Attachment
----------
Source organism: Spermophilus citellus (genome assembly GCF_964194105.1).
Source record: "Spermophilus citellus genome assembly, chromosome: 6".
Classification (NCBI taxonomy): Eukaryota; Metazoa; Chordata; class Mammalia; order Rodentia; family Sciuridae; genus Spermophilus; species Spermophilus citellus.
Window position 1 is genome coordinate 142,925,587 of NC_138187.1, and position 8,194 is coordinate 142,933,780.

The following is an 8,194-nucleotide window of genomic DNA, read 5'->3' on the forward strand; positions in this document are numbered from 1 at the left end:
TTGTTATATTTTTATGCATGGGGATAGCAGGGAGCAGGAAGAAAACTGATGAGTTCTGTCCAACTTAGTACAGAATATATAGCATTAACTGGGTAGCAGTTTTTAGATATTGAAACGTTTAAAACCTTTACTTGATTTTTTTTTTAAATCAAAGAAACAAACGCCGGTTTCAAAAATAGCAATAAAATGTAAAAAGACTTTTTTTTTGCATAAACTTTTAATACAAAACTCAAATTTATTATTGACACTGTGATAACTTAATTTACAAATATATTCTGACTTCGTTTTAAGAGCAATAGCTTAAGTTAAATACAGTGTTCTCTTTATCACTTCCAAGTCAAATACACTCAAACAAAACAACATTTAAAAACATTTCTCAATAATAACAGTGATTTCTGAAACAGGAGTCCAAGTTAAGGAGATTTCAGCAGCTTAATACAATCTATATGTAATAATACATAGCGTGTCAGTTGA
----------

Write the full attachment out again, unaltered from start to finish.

Source organism: Spermophilus citellus (genome assembly GCF_964194105.1).
Source record: "Spermophilus citellus genome assembly, chromosome: 6".
Classification (NCBI taxonomy): Eukaryota; Metazoa; Chordata; class Mammalia; order Rodentia; family Sciuridae; genus Spermophilus; species Spermophilus citellus.
Window position 1 is genome coordinate 142,925,587 of NC_138187.1, and position 8,194 is coordinate 142,933,780.

The following is an 8,194-nucleotide window of genomic DNA, read 5'->3' on the forward strand; positions in this document are numbered from 1 at the left end:
TTGTTATATTTTTATGCATGGGGATAGCAGGGAGCAGGAAGAAAACTGATGAGTTCTGTCCAACTTAGTACAGAATATATAGCATTAACTGGGTAGCAGTTTTTAGATATTGAAACGTTTAAAACCTTTACTTGATTTTTTTTTTAAATCAAAGAAACAAACGCCGGTTTCAAAAATAGCAATAAAATGTAAAAAGACTTTTTTTTTGCATAAACTTTTAATACAAAACTCAAATTTATTATTGACACTGTGATAACTTAATTTACAAATATATTCTGACTTCGTTTTAAGAGCAATAGCTTAAGTTAAATACAGTGTTCTCTTTATCACTTCCAAGTCAAATACACTCAAACAAAACAACATTTAAAAACATTTCTCAATAATAACAGTGATTTCTGAAACAGGAGTCCAAGTTAAGGAGATTTCAGCAGCTTAATACAATCTATATGTAATAATACATAGCGTGTCAGTTGA